Neocarya macrophylla (Sabine) Prance ex F. White is a West African plant species belonging to the Chrysobalanaceae family. It has been used in ethnomedicine to treat different diseases such as pulmonary troubles, inflammations, breathing disorders, internal troubles, and other gastrointestinal tract (GIT) related issues.9 Chemically, steroids, flavonoids, and glycosides are the major secondary metabolites found in the plant.10 Based on the anecdotal uses and some observed biological effects10 of N. macrophylla, this has strengthened us to perform molecular docking and absorption, distribution, metabolism, excretion, and toxicity (ADMET) analysis of some compounds isolated from the plant against three targets of SARS-CoV-2 proteins [3C-like protease, spike protein, and papain-like protease (PLpro)].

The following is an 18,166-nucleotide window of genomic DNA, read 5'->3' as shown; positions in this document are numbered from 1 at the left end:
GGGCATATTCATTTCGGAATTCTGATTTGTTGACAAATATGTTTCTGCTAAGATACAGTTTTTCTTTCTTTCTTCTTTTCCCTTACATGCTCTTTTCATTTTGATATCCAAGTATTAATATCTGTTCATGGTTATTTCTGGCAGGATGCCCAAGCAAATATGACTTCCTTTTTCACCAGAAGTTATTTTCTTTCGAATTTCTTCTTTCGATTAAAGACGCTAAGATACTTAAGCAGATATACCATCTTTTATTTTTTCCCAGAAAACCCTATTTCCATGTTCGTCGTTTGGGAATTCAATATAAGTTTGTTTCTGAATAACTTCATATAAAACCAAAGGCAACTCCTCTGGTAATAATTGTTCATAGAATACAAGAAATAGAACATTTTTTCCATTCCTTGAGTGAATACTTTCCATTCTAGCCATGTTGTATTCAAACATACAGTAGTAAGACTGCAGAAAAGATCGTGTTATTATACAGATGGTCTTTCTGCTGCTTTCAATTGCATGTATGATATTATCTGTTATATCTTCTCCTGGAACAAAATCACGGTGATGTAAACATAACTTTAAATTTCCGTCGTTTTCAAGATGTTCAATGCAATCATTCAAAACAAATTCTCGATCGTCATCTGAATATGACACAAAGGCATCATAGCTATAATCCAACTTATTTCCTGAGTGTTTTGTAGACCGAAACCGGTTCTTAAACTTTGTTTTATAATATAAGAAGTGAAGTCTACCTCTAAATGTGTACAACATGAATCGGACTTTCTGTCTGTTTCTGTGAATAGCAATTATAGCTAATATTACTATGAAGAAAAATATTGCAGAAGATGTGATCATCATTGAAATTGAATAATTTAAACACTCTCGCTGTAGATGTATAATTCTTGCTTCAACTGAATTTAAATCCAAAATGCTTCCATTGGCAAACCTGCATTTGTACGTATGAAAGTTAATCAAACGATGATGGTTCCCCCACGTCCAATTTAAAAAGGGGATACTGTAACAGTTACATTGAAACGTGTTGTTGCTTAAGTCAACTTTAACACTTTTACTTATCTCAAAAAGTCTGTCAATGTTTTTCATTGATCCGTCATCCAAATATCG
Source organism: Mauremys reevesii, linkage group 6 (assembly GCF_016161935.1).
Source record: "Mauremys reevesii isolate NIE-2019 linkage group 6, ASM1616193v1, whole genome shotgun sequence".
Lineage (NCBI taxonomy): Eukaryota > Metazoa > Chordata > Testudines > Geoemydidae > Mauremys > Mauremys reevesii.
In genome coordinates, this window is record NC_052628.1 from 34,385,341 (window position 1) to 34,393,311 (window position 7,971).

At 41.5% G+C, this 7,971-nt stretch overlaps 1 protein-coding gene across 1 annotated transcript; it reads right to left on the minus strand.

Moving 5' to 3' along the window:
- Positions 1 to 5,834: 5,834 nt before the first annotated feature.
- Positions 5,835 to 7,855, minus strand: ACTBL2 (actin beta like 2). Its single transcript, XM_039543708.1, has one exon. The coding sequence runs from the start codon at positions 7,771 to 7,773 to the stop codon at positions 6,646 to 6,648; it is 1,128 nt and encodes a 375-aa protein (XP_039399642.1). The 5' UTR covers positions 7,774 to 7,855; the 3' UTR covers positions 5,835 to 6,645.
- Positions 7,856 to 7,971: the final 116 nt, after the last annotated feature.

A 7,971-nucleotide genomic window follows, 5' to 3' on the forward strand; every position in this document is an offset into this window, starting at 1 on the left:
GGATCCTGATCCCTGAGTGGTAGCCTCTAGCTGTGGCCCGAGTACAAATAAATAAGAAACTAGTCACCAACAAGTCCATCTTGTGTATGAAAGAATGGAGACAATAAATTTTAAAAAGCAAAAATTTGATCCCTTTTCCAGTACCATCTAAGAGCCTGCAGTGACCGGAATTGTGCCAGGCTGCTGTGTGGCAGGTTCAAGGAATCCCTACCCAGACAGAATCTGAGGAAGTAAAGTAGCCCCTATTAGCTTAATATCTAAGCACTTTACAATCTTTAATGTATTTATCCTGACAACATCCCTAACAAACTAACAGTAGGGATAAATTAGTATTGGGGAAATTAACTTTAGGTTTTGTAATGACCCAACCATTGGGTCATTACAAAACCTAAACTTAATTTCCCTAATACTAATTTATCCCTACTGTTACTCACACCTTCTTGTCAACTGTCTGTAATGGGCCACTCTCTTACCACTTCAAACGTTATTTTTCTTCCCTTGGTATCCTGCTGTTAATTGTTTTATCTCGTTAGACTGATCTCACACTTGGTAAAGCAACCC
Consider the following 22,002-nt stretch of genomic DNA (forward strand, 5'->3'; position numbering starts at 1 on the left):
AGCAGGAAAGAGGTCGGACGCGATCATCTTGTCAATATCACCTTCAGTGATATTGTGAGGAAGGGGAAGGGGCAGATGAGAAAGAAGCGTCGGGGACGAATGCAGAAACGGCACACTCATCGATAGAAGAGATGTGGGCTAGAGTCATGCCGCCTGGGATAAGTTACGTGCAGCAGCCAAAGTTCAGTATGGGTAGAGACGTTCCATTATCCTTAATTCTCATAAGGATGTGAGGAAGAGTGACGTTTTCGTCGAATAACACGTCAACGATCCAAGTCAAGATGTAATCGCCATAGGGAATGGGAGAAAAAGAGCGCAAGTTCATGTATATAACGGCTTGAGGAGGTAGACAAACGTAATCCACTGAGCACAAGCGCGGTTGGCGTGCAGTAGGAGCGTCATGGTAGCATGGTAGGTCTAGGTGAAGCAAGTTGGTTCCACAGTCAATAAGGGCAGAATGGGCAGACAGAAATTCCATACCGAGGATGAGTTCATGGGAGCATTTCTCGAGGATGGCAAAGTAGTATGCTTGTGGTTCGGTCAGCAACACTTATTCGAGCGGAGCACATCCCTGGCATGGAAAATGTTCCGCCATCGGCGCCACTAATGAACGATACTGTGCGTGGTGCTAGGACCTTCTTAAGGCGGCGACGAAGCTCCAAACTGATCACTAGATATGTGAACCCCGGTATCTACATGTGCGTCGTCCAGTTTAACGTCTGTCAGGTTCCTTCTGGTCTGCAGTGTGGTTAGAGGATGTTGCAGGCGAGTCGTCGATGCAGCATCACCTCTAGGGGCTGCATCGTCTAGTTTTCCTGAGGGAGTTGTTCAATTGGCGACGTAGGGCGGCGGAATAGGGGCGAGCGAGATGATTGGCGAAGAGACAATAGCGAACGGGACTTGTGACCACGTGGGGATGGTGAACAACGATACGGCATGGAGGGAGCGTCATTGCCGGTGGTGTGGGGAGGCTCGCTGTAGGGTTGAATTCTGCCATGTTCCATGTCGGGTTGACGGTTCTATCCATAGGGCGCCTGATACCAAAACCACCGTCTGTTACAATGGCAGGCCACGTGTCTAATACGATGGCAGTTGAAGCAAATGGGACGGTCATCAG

Ligand selection and preparation

Catechin, catechin-3-rhamnoside, epicatechin, and quercetin (Figure 1) were previously isolated from the stem bark and leaves of N. macrophylla using a combination of silica gel and a Sephadex LH-20 column. The structures of the compounds were established using one-dimensional (1D) and two-dimensional (2D) nuclear magnetic resonance spectroscopic analysis and by direct comparison of data obtained with those reported in the literature.11,12 The SDF files of catechin (CID: 9064), catechin-3-rhamnoside (CID: 21626704), epicatechin (CID: 72276), and quercetin (5280343) were retrieved from PubChem (https://pubchem.ncbi.nlm.nih.gov/). The structures were prepared and converted to protein data bank (PDB) format using Chimera 1.14.13

Protein preparation

Crystallography structures of the SARS-CoV-2 main protease (PDB: 6LU7), spike protein (PDB ID: 6LZG), and PLpro (PDB: 6W9C) were retrieved from the PDB (https://www.rcsb.org). The 3D structures of the proteins were prepared by removing all water molecules and non-standard residues to alleviate errors and as a cleanup of a PDB file retaining only ATOM and TER records and it was modified by adding hydrogens and minimized.13

Molecular docking